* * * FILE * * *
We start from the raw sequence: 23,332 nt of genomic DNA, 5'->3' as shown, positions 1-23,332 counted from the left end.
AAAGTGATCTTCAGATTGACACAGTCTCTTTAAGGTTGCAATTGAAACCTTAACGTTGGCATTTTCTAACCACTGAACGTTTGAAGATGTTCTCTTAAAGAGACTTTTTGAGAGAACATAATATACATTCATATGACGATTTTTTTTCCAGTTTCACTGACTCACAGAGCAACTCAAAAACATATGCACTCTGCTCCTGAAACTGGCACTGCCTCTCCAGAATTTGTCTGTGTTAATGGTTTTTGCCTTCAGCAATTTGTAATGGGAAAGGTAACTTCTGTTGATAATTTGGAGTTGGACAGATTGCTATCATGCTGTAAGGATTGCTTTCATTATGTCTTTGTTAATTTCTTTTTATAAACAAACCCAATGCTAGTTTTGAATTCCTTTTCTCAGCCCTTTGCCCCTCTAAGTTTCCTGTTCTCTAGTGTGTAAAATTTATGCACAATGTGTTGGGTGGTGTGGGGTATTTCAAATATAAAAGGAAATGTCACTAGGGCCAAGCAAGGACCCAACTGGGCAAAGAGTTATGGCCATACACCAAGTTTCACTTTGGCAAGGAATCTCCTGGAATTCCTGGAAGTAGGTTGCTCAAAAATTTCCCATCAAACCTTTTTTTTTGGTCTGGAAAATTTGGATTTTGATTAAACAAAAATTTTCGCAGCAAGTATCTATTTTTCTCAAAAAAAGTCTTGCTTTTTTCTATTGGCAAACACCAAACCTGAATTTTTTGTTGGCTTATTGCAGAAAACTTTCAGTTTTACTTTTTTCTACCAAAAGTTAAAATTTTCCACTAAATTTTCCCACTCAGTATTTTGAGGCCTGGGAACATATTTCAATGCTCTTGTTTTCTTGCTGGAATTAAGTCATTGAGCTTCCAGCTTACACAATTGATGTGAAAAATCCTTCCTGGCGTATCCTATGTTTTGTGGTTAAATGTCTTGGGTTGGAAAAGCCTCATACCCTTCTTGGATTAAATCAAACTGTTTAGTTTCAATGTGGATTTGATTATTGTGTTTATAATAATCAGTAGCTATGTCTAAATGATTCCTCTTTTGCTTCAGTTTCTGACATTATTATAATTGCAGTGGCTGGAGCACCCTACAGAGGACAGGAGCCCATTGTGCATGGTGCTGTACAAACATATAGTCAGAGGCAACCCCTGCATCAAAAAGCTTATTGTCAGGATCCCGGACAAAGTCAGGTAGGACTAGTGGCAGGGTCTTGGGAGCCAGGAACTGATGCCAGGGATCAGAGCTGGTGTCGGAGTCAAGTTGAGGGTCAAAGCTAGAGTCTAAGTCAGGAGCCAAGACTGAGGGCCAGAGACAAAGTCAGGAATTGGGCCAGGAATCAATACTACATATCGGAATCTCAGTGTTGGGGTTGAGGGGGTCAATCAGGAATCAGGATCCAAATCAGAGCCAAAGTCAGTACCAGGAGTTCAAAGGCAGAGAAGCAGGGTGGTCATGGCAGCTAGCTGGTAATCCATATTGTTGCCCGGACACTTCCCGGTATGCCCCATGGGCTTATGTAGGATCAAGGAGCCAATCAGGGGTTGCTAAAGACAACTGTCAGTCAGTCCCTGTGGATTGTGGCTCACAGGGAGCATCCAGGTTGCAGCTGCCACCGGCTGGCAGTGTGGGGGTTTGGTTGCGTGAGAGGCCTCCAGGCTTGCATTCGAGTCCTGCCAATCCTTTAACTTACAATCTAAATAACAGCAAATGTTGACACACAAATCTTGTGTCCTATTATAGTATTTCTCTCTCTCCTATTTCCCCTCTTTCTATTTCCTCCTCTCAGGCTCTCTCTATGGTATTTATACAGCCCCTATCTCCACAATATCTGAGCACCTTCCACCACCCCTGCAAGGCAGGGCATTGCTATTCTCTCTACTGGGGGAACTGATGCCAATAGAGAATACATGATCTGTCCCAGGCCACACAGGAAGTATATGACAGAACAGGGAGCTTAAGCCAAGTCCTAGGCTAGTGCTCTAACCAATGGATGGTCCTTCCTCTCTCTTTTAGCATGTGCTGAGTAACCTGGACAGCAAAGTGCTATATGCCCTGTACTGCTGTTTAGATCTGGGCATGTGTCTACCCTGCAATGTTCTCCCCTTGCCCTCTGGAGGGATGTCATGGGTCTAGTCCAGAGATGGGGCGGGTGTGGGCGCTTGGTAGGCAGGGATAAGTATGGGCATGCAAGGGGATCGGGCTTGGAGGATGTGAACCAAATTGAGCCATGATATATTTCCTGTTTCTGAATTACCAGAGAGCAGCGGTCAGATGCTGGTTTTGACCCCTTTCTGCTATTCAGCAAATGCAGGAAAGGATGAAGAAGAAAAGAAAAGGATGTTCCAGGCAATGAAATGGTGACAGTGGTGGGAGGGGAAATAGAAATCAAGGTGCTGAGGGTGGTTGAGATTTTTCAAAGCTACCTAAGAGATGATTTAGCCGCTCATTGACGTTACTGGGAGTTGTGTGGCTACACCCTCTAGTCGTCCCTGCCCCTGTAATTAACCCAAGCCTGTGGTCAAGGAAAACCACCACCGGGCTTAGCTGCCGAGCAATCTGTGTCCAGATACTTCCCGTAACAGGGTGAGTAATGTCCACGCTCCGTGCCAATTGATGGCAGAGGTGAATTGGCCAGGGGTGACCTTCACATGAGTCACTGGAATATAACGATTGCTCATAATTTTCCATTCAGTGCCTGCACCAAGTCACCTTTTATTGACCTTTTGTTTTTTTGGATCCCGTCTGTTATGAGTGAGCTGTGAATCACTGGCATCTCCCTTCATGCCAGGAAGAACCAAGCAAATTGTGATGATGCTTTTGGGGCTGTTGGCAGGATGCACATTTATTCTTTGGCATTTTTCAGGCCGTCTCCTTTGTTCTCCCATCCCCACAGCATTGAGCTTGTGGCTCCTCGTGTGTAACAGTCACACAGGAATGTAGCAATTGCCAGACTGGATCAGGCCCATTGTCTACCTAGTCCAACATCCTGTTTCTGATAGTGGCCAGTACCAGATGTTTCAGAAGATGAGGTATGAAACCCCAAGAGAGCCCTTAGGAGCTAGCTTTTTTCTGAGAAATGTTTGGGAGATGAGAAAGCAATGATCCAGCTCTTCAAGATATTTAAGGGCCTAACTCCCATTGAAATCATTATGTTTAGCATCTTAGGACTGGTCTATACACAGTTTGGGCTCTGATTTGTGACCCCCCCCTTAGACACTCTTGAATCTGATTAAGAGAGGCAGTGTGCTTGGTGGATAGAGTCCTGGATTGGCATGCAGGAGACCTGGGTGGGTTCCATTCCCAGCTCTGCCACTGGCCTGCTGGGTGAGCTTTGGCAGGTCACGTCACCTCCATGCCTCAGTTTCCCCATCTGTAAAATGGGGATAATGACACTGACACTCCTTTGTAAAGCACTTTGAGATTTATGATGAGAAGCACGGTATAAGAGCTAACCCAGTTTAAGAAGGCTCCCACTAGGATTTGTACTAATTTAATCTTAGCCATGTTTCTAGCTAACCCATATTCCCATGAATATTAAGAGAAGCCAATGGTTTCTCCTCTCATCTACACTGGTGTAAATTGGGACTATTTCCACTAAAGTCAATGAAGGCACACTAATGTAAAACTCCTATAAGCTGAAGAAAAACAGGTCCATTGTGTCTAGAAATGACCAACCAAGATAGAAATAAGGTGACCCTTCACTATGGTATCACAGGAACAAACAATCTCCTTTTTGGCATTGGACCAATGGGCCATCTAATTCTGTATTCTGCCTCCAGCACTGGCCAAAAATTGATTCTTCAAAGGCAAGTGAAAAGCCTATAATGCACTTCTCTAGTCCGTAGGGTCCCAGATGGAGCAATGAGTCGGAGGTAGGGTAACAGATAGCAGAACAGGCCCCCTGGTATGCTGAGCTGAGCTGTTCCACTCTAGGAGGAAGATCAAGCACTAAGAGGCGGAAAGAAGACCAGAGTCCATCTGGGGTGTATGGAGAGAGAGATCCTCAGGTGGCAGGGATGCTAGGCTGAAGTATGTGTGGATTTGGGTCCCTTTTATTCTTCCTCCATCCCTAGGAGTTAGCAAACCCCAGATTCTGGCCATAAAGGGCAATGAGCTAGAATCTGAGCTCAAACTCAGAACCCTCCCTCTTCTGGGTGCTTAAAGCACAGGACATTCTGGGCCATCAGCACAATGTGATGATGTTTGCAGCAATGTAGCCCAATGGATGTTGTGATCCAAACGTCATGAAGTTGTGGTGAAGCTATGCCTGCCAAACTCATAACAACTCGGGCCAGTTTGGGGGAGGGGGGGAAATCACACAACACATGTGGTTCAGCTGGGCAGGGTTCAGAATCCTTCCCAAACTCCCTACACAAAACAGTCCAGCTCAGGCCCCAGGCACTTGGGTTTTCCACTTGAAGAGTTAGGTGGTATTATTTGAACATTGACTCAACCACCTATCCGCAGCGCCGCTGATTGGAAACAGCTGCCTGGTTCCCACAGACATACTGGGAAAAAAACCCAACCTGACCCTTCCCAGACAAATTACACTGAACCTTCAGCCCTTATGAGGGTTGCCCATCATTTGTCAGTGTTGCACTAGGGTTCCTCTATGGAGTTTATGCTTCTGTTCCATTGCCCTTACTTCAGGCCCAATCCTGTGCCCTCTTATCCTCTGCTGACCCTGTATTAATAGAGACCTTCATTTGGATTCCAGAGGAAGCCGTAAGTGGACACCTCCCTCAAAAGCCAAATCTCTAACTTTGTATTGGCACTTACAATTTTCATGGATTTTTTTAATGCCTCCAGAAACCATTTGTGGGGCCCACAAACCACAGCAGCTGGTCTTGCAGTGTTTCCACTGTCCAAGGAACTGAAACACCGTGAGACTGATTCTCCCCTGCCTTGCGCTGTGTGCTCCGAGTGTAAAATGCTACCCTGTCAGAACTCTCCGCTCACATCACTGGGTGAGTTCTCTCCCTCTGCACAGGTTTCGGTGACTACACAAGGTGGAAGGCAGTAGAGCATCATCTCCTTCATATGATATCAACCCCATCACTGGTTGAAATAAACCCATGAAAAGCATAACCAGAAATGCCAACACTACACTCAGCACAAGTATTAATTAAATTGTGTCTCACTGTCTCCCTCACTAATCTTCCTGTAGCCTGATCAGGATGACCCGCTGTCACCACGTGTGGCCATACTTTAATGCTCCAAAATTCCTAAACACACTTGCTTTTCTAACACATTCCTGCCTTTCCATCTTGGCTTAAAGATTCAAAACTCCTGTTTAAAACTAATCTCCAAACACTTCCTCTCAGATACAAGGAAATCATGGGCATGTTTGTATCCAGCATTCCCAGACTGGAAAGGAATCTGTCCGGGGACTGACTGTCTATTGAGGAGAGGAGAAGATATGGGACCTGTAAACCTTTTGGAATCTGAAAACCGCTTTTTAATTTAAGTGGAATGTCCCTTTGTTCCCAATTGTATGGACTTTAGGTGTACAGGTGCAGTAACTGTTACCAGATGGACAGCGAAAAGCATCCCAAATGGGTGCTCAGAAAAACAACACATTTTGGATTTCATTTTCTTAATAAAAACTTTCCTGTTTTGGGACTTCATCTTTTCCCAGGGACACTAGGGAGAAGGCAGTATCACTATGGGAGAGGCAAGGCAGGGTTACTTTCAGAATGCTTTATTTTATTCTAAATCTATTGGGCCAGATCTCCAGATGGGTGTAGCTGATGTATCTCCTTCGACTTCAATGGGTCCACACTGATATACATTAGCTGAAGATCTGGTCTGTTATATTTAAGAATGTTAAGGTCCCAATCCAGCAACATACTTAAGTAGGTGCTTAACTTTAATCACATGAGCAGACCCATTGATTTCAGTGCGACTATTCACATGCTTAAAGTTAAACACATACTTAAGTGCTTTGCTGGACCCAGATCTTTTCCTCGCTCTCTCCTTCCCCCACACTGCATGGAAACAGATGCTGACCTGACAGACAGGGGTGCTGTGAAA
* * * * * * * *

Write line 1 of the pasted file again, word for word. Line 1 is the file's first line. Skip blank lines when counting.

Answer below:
We start from the raw sequence: 23,332 nt of genomic DNA, 5'->3' as shown, positions 1-23,332 counted from the left end.